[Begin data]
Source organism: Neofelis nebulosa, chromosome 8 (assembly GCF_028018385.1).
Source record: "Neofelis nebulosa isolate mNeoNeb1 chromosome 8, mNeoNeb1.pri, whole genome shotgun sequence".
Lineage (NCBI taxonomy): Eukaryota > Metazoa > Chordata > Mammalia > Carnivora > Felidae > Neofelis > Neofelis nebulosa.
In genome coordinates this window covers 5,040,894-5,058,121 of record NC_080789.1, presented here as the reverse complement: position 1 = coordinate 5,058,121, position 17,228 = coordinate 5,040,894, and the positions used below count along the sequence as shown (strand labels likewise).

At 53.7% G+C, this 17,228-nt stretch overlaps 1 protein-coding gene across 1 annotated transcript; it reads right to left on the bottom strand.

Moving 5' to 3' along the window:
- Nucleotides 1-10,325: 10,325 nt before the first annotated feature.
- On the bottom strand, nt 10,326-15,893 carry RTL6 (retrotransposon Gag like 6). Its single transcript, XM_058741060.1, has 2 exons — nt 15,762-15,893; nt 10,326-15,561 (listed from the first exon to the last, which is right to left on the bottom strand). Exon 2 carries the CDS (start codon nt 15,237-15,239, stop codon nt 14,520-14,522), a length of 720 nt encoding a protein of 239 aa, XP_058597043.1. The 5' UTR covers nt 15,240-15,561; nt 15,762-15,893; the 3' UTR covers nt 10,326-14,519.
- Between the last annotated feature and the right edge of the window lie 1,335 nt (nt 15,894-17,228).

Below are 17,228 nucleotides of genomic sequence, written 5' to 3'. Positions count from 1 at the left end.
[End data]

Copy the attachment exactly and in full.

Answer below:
Source organism: Neofelis nebulosa, chromosome 8 (assembly GCF_028018385.1).
Source record: "Neofelis nebulosa isolate mNeoNeb1 chromosome 8, mNeoNeb1.pri, whole genome shotgun sequence".
Lineage (NCBI taxonomy): Eukaryota > Metazoa > Chordata > Mammalia > Carnivora > Felidae > Neofelis > Neofelis nebulosa.
In genome coordinates this window covers 5,040,894-5,058,121 of record NC_080789.1, presented here as the reverse complement: position 1 = coordinate 5,058,121, position 17,228 = coordinate 5,040,894, and the positions used below count along the sequence as shown (strand labels likewise).

At 53.7% G+C, this 17,228-nt stretch overlaps 1 protein-coding gene across 1 annotated transcript; it reads right to left on the bottom strand.

Moving 5' to 3' along the window:
- Nucleotides 1-10,325: 10,325 nt before the first annotated feature.
- On the bottom strand, nt 10,326-15,893 carry RTL6 (retrotransposon Gag like 6). Its single transcript, XM_058741060.1, has 2 exons — nt 15,762-15,893; nt 10,326-15,561 (listed from the first exon to the last, which is right to left on the bottom strand). Exon 2 carries the CDS (start codon nt 15,237-15,239, stop codon nt 14,520-14,522), a length of 720 nt encoding a protein of 239 aa, XP_058597043.1. The 5' UTR covers nt 15,240-15,561; nt 15,762-15,893; the 3' UTR covers nt 10,326-14,519.
- Between the last annotated feature and the right edge of the window lie 1,335 nt (nt 15,894-17,228).

Below are 17,228 nucleotides of genomic sequence, written 5' to 3'. Positions count from 1 at the left end.